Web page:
EDGEWATER — One of Ridge Avenue's most notable buildings may see new life as an event venue and banquet hall after languishing for more than a decade with an uncertain future.
Long-rumored to be a former movie house built by Charlie Chaplin in 1918, the two-story property at 5757 N. Ridge Ave. was built in 1922 as an elaborate auto showroom, according to the Edgewater Historical Society.
Like many other showrooms in the area during the "motor row" era, the shop closed at the onset of the Great Depression, and the 12,000-square-foot building became different iterations of car dealerships and auto body repair shops over the years.
After an unsuccessful attempt by Andersonville artist Rosario Rosi in 2007 to turn it into an art studio and work space — including a major, but unfinished, renovation — the building was bought for $1 million in 2015 by Kiki Stamelos.
Since then, Stamelos has been working to find a tenant for the property.
Now, with renewed interest in the building, Stamelos' search soon may be over.
In June, permits were issued to alter the building into a small venue and banquet hall.
Stamelos said Alexis Leverenz is behind the project. Leverenz is a business owner who runs Kitchen Chicago, a community-oriented commercial kitchen that helps startup food businesses.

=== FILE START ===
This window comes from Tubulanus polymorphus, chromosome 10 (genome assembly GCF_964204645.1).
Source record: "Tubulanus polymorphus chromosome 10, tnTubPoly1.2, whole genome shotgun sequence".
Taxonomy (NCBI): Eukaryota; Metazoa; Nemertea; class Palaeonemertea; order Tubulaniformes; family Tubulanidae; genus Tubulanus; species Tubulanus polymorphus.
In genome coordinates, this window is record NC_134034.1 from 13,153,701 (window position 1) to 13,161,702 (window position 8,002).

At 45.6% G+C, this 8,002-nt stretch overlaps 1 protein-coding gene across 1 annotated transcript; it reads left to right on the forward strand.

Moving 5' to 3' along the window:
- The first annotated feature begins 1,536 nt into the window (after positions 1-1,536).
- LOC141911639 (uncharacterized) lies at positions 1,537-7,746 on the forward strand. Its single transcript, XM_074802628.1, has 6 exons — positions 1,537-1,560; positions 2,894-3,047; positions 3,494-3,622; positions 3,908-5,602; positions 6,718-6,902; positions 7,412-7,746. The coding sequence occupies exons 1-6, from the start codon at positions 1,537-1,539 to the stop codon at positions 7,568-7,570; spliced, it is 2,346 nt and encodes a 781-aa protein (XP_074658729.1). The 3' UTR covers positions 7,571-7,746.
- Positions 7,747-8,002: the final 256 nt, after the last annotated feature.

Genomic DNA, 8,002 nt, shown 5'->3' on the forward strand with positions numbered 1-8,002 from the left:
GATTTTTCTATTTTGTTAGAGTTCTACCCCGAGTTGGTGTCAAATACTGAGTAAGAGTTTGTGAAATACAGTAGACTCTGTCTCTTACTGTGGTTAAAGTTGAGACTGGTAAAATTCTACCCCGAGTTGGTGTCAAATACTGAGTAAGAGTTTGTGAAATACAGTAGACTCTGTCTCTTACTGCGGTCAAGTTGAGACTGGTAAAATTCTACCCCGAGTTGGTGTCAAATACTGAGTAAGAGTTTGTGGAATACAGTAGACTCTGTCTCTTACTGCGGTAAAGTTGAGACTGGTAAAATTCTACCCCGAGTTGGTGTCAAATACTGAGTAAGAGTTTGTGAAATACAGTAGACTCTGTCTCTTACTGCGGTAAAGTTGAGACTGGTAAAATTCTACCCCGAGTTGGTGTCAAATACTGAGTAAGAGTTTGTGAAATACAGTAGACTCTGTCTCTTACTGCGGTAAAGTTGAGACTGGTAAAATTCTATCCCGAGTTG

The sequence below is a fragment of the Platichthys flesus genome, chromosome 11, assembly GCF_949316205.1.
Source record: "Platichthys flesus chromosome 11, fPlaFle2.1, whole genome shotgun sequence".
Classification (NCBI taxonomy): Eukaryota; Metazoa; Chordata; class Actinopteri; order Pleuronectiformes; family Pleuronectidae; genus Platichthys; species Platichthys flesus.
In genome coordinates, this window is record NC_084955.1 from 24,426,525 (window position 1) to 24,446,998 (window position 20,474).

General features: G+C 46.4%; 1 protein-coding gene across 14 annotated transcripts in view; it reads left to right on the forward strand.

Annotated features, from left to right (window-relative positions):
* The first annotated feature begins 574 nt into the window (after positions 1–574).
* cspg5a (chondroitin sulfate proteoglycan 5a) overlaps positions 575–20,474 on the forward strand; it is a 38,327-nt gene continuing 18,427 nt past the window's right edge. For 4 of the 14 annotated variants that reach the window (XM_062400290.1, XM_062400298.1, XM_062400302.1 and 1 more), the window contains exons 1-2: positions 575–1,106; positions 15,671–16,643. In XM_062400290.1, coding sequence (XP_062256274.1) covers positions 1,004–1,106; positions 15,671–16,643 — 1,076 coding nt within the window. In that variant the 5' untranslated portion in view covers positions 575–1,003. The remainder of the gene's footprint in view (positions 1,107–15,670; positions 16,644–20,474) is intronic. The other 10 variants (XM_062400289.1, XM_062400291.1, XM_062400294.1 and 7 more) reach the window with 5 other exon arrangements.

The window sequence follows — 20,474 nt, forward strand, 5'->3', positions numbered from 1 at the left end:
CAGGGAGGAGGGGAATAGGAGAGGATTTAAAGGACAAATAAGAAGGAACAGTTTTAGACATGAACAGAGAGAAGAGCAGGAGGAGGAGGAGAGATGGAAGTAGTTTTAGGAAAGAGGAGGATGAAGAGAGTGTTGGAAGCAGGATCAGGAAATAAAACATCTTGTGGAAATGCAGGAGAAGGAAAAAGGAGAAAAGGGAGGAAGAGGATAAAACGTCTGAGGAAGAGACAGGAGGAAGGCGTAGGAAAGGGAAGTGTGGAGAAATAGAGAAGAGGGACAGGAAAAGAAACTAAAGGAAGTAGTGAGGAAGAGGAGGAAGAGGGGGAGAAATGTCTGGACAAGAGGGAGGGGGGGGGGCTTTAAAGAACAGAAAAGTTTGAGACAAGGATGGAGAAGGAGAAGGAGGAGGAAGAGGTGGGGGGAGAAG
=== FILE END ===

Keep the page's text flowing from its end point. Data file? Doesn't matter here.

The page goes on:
"We are hoping that everybody is going to be for it, so it can be developed and [there] can be something there," Stamelos said. "We've tried. A lot of people have been interested, but the building is very unique and particular, and somebody has to have usage for the whole thing."
"It's hard to find a good person and a good usage."
At 6:30 p.m. Aug. 15, Leverenz and officials from 48th Ward Ald. Harry Osterman's office are holding a community meeting at the building to garner feedback from neighbors and discuss a potential license for the location that would allow it to host live performers and charge admission.
Leverenz could not be reached for comment.
Stamelos said she hopes to gain the neighborhood's "blessing" on the project and that the building can once again be used for community services. Leverenz "is the type of person who would do the right thing" when it comes to reviving the beleaguered building, Stamelos said.
"You want somebody in the neighborhood who will be welcome, one, and second, if they can contribute [to the community] that's even better," she said.
The interior staircase remains unfinished. [DNAinfo/Linze Rice]Photos of the interior show a 6,000-square-foot upstairs room. [DNAinfo/Linze Rice]The building's old facade under its new one. [DNAinfo/Linze Rice]The building may become a banquet hall. [DNAinfo/Linze Rice]